Return to Centro Histórico
Mónica led my mother and me down to Calle Justo Sierra to Nidje Israel, the first Ashkenazi synagogue in Mexico, built in 1941. From the outside the visitor would not guess that it’s a Jewish prayer house. The architecture is rather rectangular and dark.
Inside, it has tall arched ceilings and is decorated in blue, gold and maroon with a large chandelier hanging down, reminding me of 18th-century East European synagogues. The gothic style fits well in colonial Mexico. Short columns serve as support for the second floor, reserved for women. Cloister-like windows make it seem as if you’re in a convent. In fact, without the Jewish paraphernalia (the bima in the middle of the room, menorahs, an illuminated crown sitting atop the Aron Kodesh, the holy ark, above which are the Ten Commandments) I would have sworn I was in a church.
As we were leaving, Monica told us that Nidje Israel will be the epicenter of a large-scale project to renovate Jewish sites in downtown Mexico City. Apparently, I wasn’t alone in my desire to understand my roots.
Hungry, the three of us stopped for a tentenpié, a pick-me-upper, from a street vendor who was heating elotes in a large tin bucket. A fixture of my childhood, the sweet corn-on-the-cob is first boiled for several minutes. A wooden stick is inserted in one of its ends. The elote is then covered with either cream or mayonnaise, rolled on finely grated farmer’s cheese and seasoned with salt, lemon and chile piquín.
As we ate our delicacies, we walked toward Colombia #39. Today, it is a crowded vecindad, an older building which has been subdivided into apartments, like many others in the Centro Histórico. Day laborers struggling to make ends meet for their families live in vecindades like this, with crumbling walls, broken pipes and scarce electricity. A couple of boys were playing soccer using a door as their goal.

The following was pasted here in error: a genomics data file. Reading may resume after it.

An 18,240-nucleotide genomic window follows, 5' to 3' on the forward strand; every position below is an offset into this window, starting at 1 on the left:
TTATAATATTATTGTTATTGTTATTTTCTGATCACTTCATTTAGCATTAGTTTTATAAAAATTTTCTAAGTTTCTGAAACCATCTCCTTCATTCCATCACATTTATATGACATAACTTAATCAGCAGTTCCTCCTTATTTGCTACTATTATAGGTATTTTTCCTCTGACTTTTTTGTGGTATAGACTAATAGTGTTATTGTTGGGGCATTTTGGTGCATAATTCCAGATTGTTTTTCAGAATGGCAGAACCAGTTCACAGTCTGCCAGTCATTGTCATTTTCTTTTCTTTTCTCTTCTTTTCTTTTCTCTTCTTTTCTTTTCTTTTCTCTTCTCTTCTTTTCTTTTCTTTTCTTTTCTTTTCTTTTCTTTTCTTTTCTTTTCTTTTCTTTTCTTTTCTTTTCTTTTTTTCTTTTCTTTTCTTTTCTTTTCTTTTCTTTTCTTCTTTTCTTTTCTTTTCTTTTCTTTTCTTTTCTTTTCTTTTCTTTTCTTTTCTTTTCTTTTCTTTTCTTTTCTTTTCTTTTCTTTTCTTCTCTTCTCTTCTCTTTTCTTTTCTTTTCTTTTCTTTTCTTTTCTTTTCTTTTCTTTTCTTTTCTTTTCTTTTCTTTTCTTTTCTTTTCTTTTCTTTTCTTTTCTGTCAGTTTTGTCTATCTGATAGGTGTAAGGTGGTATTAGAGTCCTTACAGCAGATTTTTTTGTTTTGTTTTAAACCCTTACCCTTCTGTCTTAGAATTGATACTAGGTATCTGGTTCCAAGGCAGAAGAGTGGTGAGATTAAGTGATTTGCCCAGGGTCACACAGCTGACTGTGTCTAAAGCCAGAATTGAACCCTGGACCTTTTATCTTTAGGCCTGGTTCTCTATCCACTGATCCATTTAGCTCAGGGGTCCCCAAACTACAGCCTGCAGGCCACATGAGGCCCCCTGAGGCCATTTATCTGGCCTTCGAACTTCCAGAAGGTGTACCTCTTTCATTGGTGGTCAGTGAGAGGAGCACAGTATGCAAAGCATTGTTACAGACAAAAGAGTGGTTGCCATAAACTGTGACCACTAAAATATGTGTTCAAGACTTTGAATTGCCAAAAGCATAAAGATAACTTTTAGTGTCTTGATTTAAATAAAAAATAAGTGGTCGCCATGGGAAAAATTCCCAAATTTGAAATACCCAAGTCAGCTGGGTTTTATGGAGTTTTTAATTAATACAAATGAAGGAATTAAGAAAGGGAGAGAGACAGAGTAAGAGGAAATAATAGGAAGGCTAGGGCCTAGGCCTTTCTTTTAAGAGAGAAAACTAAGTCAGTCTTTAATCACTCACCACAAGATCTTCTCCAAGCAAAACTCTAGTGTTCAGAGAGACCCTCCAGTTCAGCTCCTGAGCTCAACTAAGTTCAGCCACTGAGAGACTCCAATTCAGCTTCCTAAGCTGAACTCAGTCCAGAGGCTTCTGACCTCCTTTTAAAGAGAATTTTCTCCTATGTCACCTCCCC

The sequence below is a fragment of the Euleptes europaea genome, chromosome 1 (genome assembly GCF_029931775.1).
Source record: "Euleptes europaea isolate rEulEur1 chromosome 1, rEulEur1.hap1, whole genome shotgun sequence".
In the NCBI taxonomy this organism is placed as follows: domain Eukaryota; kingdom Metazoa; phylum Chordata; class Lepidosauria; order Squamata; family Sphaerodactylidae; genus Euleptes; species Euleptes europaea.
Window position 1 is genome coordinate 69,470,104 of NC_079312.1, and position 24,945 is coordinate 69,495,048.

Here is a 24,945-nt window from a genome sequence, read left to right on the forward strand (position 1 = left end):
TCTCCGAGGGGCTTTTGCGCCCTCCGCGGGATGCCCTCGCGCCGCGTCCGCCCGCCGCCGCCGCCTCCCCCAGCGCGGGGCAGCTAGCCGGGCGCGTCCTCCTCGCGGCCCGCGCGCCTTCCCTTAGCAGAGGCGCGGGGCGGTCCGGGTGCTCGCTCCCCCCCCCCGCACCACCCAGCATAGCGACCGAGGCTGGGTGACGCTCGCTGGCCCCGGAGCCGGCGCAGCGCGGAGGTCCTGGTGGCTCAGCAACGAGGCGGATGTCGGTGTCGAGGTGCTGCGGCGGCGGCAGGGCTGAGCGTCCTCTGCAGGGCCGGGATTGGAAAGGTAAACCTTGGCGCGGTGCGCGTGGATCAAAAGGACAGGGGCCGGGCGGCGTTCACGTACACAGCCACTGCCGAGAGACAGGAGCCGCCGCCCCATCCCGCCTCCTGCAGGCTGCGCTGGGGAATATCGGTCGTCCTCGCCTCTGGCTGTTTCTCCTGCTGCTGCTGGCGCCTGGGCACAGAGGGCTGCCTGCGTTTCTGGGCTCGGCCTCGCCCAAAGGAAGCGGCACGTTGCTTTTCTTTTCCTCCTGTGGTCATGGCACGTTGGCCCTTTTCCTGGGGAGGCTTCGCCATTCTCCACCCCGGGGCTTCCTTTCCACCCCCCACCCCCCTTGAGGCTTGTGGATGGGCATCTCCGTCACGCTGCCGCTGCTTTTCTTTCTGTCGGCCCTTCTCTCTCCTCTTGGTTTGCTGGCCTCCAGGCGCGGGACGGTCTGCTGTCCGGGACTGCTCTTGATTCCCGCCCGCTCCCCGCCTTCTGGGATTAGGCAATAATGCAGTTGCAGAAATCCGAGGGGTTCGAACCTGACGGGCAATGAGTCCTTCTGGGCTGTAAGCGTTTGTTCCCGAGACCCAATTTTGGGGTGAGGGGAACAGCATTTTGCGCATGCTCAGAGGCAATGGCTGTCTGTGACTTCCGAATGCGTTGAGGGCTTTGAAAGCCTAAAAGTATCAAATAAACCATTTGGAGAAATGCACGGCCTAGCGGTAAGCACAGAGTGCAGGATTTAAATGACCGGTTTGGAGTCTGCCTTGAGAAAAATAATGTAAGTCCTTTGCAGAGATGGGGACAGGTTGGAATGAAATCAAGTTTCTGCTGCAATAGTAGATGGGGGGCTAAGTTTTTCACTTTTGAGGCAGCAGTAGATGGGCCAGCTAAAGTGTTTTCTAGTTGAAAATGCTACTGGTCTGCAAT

Monica brought us here because this is where the Yidishe Shule was once located. My father had briefly gone to school in this building. I thought about the modern building in the suburbs that I attended. The school’s pedagogical approach emphasized the Holocaust. A large picture of Mordecai Anielewicz, a hero in the Warsaw ghetto uprising, hung in the patio of the Yidishe Shule. On Yom Hashoah, all of the school’s 700 pupils gathered in the auditorium to sing Holocaust-related songs. In other words, our communal icons were Old World partisans. We were ignorant about Mexico’s early Jewish history: the conversos who struggled to hold onto their faith. The message was clear. Our heart was in the Old World. Mexico was a temporary home.
Mónica now led us to the Calle Jesus María, where early Mizrahi and Ashkenazi immigrants had established businesses. Many Jews lived and worked here, the equivalent of Delancey Street in New York City. Mónica helped make the street come alive for us by telling us about Rabbi Shlomo Lobatón, from Aleppo, Syria, who in 1913 opened up his own home for prayer services since the community could not yet afford to build a synagogue.
If Mexico City ever had something resembling a judería, the medieval Spanish word for the Jewish quarter, it is this street, which, ironically, is named after Jesus and Mary. Today, it is known as the garment district. Numerous stores are still owned by Jews, who can walk to the Monte Sinaí synagogue, built in 1923, for afternoon prayers.
The tendency among the newly arrived Jewish immigrants was to sell portable, easy-to-handle items: razor blades, ties, shoelaces. My paternal grandfather, Zrulek Stavchansky, was among those who eked out a precarious living as a peddler. With the merchandise hanging on their shoulders, they would walk from Calle Corregidora to Tacuba and onward to Jesus María. When they discovered an over-abundance of aboneros in the city, a handful opted to take their goods to the states of Guerrero, Hidalgo and Morelos, among others. When they finally came back to the capital, it was to open big stores downtown. Some remain to this day, including La Esmeralda, in itself a symbol of Mexico’s prosperity and immigrant courage.
In the 1920s, Calle Jesus María was home to kosher butchers, hardware stores, bakeries, tailor shops, Talmud Torahs. Some early Yiddish writers first wrote poems about Mexico on this site. Mónica said there were no mikvot then, so immigrants cleansed themselves in public baths. I was finally at ground zero. It was to here that Jews had come from the Old World. And it was from here that they moved forward with their lives.